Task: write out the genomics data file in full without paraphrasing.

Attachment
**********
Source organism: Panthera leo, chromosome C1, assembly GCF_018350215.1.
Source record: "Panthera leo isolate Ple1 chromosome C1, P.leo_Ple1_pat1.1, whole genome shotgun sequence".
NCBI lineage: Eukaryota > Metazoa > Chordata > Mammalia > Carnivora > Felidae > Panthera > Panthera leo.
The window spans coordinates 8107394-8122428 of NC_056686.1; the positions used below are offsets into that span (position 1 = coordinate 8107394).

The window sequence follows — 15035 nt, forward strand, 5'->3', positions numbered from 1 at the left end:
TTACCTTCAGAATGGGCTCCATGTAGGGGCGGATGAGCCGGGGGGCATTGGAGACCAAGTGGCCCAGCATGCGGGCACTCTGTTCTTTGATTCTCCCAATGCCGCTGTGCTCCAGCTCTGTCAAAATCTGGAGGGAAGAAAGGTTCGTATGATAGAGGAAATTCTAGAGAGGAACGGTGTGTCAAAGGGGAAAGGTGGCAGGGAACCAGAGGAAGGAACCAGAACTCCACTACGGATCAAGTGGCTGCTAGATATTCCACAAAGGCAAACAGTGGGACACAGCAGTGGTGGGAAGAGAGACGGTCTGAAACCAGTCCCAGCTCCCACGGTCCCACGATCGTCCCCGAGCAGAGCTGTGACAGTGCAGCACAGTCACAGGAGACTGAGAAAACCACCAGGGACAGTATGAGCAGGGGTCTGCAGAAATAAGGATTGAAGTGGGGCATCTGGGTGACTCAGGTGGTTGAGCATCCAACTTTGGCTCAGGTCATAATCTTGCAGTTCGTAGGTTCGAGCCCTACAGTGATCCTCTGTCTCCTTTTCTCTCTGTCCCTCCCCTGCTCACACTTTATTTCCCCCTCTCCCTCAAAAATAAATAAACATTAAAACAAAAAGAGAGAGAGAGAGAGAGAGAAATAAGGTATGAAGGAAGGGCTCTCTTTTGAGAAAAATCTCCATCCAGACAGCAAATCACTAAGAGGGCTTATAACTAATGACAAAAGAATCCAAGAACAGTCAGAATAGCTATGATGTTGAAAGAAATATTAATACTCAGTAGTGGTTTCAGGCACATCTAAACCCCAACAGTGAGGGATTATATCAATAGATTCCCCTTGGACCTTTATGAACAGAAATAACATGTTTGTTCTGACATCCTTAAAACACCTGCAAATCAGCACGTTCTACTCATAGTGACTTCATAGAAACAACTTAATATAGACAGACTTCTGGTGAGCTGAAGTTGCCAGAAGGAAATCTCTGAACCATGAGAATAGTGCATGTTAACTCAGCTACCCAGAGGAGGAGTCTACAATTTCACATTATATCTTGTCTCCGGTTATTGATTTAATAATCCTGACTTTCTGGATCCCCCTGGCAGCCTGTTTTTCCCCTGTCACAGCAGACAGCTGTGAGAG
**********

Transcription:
Source organism: Panthera leo, chromosome C1, assembly GCF_018350215.1.
Source record: "Panthera leo isolate Ple1 chromosome C1, P.leo_Ple1_pat1.1, whole genome shotgun sequence".
NCBI lineage: Eukaryota > Metazoa > Chordata > Mammalia > Carnivora > Felidae > Panthera > Panthera leo.
The window spans coordinates 8107394-8122428 of NC_056686.1; the positions used below are offsets into that span (position 1 = coordinate 8107394).

The window sequence follows — 15035 nt, forward strand, 5'->3', positions numbered from 1 at the left end:
TTACCTTCAGAATGGGCTCCATGTAGGGGCGGATGAGCCGGGGGGCATTGGAGACCAAGTGGCCCAGCATGCGGGCACTCTGTTCTTTGATTCTCCCAATGCCGCTGTGCTCCAGCTCTGTCAAAATCTGGAGGGAAGAAAGGTTCGTATGATAGAGGAAATTCTAGAGAGGAACGGTGTGTCAAAGGGGAAAGGTGGCAGGGAACCAGAGGAAGGAACCAGAACTCCACTACGGATCAAGTGGCTGCTAGATATTCCACAAAGGCAAACAGTGGGACACAGCAGTGGTGGGAAGAGAGACGGTCTGAAACCAGTCCCAGCTCCCACGGTCCCACGATCGTCCCCGAGCAGAGCTGTGACAGTGCAGCACAGTCACAGGAGACTGAGAAAACCACCAGGGACAGTATGAGCAGGGGTCTGCAGAAATAAGGATTGAAGTGGGGCATCTGGGTGACTCAGGTGGTTGAGCATCCAACTTTGGCTCAGGTCATAATCTTGCAGTTCGTAGGTTCGAGCCCTACAGTGATCCTCTGTCTCCTTTTCTCTCTGTCCCTCCCCTGCTCACACTTTATTTCCCCCTCTCCCTCAAAAATAAATAAACATTAAAACAAAAAGAGAGAGAGAGAGAGAGAGAAATAAGGTATGAAGGAAGGGCTCTCTTTTGAGAAAAATCTCCATCCAGACAGCAAATCACTAAGAGGGCTTATAACTAATGACAAAAGAATCCAAGAACAGTCAGAATAGCTATGATGTTGAAAGAAATATTAATACTCAGTAGTGGTTTCAGGCACATCTAAACCCCAACAGTGAGGGATTATATCAATAGATTCCCCTTGGACCTTTATGAACAGAAATAACATGTTTGTTCTGACATCCTTAAAACACCTGCAAATCAGCACGTTCTACTCATAGTGACTTCATAGAAACAACTTAATATAGACAGACTTCTGGTGAGCTGAAGTTGCCAGAAGGAAATCTCTGAACCATGAGAATAGTGCATGTTAACTCAGCTACCCAGAGGAGGAGTCTACAATTTCACATTATATCTTGTCTCCGGTTATTGATTTAATAATCCTGACTTTCTGGATCCCCCTGGCAGCCTGTTTTTCCCCTGTCACAGCAGACAGCTGTGAGAG